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Open Access Research article

Prevalence and cumulative incidence of abnormal cervical cytology among HIV-infected Thai women: a 5.5-year retrospective cohort study

Amphan Chalermchockcharoenkit1*, Chenchit Chayachinda1, Manopchai Thamkhantho1 and Chulaluk Komoltri2

Author Affiliations

1 Department of Obstetrics and Gynaecology, Faculty of Medicine Siriraj Hospital, Mahidol University, Thailand

2 Division of Clinical Epidemiology, Faculty of Medicine Siriraj Hospital, Mahidol University, Thailand

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BMC Infectious Diseases 2011, 11:8  doi:10.1186/1471-2334-11-8

Published: 7 January 2011

Abstract

Background

Cervical cancer is one of the most common AIDS-related malignancies in Thailand. To prevent cervical cancer, The US Public Health Service and The Infectious Disease Society of America have recommended that all HIV-infected women should obtain 2 Pap smears 6 months apart after the initial HIV diagnosis and, if results of both are normal, should undergo annual cytological screening. However, there has been no evidence in supporting whether this guideline is appropriate in all settings - especially in areas where HIV-infected women are living in resource-constrained condition.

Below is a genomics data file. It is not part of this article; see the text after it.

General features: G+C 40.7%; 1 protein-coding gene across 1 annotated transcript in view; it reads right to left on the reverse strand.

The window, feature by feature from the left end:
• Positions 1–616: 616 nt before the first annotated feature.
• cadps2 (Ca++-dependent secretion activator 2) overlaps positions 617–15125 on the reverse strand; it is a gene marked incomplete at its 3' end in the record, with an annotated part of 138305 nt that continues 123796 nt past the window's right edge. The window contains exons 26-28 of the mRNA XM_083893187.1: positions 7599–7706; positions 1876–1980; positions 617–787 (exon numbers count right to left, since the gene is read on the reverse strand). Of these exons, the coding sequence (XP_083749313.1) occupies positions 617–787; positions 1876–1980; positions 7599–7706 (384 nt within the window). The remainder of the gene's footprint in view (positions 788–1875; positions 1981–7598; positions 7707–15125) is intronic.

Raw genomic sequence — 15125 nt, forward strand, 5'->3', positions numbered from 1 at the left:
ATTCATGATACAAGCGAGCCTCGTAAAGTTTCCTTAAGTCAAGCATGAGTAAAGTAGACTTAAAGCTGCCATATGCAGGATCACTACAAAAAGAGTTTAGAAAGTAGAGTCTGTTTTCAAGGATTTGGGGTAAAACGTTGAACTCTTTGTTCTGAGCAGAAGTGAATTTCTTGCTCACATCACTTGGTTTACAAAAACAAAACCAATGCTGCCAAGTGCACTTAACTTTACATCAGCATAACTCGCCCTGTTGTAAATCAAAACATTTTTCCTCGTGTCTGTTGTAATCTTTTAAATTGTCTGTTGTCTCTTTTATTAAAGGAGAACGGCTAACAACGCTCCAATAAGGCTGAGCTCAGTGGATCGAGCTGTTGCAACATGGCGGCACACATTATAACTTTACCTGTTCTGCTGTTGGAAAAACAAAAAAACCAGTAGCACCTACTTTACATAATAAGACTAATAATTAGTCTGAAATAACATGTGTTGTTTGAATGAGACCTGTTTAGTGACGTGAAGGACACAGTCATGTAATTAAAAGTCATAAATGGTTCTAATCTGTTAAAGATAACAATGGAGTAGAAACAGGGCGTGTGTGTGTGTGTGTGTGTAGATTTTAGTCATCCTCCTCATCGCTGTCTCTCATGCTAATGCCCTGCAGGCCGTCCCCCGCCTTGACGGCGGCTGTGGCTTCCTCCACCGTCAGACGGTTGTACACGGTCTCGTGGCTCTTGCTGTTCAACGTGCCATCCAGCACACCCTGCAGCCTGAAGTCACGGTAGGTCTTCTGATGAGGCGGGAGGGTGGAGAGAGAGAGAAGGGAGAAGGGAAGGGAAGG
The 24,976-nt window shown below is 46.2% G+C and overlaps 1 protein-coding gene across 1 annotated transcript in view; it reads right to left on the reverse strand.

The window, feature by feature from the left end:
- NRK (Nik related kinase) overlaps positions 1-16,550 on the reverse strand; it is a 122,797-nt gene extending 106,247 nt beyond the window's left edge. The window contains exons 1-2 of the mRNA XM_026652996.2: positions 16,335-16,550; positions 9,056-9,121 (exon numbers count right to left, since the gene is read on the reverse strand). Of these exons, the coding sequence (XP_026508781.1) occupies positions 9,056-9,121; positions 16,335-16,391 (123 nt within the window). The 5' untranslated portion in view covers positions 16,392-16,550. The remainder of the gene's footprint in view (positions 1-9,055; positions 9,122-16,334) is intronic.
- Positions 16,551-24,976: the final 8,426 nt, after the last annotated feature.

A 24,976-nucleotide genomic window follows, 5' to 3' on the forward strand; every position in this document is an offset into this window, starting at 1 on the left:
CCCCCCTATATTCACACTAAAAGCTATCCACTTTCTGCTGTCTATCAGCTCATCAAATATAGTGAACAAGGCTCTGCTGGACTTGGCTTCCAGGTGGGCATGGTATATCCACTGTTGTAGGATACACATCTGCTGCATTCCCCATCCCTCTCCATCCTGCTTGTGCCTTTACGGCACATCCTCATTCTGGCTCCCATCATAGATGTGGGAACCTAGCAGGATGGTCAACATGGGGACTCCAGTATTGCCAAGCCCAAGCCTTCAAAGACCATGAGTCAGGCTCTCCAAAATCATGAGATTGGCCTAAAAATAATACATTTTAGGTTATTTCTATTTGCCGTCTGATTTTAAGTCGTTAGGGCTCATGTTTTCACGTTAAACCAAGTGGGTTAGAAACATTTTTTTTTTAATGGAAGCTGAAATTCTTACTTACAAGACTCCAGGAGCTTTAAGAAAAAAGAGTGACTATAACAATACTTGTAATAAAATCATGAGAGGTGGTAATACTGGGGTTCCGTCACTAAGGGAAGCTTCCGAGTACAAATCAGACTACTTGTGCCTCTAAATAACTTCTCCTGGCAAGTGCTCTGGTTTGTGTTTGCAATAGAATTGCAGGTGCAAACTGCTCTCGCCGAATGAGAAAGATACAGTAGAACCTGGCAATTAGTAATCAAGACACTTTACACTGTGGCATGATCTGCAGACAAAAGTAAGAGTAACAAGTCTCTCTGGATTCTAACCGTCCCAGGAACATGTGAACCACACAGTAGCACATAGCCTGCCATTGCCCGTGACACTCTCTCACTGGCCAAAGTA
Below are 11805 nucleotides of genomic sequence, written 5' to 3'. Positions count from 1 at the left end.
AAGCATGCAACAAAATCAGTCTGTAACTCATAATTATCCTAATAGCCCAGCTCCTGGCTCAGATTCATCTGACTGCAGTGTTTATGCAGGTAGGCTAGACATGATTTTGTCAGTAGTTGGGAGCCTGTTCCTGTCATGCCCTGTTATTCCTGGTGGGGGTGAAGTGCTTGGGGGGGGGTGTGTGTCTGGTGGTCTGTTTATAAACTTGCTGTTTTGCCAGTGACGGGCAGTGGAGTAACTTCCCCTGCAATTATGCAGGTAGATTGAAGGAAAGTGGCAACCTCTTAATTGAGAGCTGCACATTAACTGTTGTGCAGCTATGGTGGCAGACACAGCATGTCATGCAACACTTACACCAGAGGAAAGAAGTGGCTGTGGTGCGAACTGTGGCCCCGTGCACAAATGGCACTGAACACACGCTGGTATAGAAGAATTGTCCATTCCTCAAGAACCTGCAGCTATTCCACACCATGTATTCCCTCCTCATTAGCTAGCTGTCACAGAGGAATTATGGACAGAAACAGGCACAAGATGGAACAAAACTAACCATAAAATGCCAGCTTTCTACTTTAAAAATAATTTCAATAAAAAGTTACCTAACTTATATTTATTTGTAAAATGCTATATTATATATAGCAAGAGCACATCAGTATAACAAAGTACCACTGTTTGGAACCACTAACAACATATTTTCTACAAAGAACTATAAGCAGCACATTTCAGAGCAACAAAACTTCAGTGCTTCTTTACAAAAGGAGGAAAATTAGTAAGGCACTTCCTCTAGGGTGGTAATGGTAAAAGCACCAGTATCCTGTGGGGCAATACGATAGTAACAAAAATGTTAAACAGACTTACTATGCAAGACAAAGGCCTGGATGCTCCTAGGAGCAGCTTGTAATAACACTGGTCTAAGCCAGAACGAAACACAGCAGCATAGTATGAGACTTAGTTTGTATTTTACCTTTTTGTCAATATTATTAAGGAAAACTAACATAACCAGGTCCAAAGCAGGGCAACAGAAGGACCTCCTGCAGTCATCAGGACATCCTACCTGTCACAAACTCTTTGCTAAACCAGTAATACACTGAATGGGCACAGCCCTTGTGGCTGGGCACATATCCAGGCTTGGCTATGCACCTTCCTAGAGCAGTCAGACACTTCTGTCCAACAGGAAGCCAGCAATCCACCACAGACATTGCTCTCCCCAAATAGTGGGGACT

Methods

To determine the appropriate interval of Pap smear screenings for HIV-infected Thai women and risk factors for subsequent abnormal cervical cytology, we assessed the prevalence, cumulative incidence and associated factors of cervical cell abnormalities (atypical squamous cell of undetermined significance or higher grades, ASCUS+) among this group of patients.

Results

The prevalence of ASCUS+ was 15.4% at the first visit, and the cumulative incidence of ASCUS+ gradually increased to 37% in the first 3.5 years of follow-up appointments (first 7 times), and tended to plateau in the last 2 years. For multivariate correlation analysis, women with a CD4 count <350 cells/μL had a significant correlation with ASCUS+ (P = 0.043). There were no associations of subsequent ASCUS+ with age, pregnancy, contraceptive method, highly active anti-retroviral treatment, assumed duration of infection, or the CD4 count nadir level.

Conclusion

There are high prevalence and cumulative incidence of ASCUS+ in HIV-infected Thai women. With a high lost-to-follow-up rate, an appropriate interval of Pap smear screening cannot be concluded from the present study. Nevertheless, the HIV-infected Thai women may require more than two normal semi-annual Pap smears before shifting to routinely annual cytologic screening.